Berkeley Spotlight Focuses on International Human Rights
By Kathleen Maclay, Public Affairs
Students and faculty members are traveling to Tibet, Sri Lanka, Bosnia and elsewhere to help stem human rights abuses as the campus assumes leadership in this field.
"Berkeley is viewed as the place to be," for those dedicated to human rights, said David Caron, a professor at the School of Law. "The law school and university are now important actors in the field, and students come here directly because of the Human Rights Center."
The campus's Human Rights Center was established in 1994 and, at Boalt Hall, the International Human Rights Law Clinic was set up in 1997. The two, said Caron, "totally transformed human rights at Berkeley, in my view."
Berkeley's orientation is less traditional than most and emphatically embraces a wide range of academic disciplines, said Eric Stover, director of the human rights center and an adjunct professor at the School of Public Health. His own experience ranges from surveying mass graves in Rwanda to researching social and medical consequences of land mines in Cambodia to testifying for the prosecution in the trial of Argentine junta leaders.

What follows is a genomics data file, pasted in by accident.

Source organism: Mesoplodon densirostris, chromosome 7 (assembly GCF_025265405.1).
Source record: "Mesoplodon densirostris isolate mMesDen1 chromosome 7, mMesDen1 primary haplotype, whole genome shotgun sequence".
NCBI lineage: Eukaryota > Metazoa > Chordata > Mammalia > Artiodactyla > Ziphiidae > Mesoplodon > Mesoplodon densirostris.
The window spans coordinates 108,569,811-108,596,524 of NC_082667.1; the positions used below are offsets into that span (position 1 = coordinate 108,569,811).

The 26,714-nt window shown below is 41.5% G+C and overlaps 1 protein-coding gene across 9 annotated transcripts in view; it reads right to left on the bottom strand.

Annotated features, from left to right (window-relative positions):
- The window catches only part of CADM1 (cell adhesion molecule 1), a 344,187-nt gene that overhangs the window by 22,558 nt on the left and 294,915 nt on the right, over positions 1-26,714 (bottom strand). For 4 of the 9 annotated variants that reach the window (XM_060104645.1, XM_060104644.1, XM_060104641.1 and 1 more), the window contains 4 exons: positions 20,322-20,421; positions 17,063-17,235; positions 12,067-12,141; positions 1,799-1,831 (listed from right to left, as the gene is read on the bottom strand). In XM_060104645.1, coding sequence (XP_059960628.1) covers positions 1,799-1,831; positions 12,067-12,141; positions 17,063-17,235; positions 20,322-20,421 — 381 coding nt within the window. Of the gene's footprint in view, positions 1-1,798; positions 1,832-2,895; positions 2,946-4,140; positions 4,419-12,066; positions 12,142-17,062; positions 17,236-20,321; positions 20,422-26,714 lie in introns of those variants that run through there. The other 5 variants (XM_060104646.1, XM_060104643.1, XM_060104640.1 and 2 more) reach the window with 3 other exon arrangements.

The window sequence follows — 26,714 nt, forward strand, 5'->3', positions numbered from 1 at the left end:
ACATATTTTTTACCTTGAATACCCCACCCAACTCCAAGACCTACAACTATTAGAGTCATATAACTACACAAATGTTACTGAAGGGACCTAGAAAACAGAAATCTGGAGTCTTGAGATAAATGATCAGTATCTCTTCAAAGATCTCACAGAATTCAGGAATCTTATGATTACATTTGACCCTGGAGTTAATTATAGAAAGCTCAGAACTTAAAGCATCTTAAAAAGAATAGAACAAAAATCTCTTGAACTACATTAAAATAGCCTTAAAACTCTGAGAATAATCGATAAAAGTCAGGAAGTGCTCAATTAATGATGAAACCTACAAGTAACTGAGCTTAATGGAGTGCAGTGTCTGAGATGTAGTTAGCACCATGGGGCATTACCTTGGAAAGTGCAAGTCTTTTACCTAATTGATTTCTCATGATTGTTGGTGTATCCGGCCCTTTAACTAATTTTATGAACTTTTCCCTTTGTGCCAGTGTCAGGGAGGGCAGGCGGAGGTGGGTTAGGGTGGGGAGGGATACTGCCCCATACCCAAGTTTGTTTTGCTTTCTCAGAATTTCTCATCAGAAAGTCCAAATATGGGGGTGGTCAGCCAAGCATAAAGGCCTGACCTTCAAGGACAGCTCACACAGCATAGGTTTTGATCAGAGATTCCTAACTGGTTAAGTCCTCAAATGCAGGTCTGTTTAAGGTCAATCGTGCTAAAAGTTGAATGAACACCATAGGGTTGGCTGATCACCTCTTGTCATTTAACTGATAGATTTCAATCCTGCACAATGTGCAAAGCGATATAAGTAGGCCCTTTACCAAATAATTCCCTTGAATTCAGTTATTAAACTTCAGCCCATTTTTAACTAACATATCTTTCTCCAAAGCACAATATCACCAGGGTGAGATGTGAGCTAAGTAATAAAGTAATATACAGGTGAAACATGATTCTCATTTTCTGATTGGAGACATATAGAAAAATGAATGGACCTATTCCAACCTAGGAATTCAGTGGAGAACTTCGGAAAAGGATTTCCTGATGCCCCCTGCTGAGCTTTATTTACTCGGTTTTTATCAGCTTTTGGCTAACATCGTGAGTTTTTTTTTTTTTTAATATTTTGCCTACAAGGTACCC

Examples of the campus's broad leadership in field of human rights include:
Human rights classes at Berkeley are popular, according to administrators. Students also are flocking to do volunteer work related to human rights, and a large number of students are pursuing degrees in fields related to human rights, said David Leonard, dean of International & Area Studies, home of the Human Rights Center.
"If you look back 25 to 30 years, we had a very limited interest in human rights, actually," he said. "And we've just seen a whole land shift, a dramatic change in the amount of interest in this subject."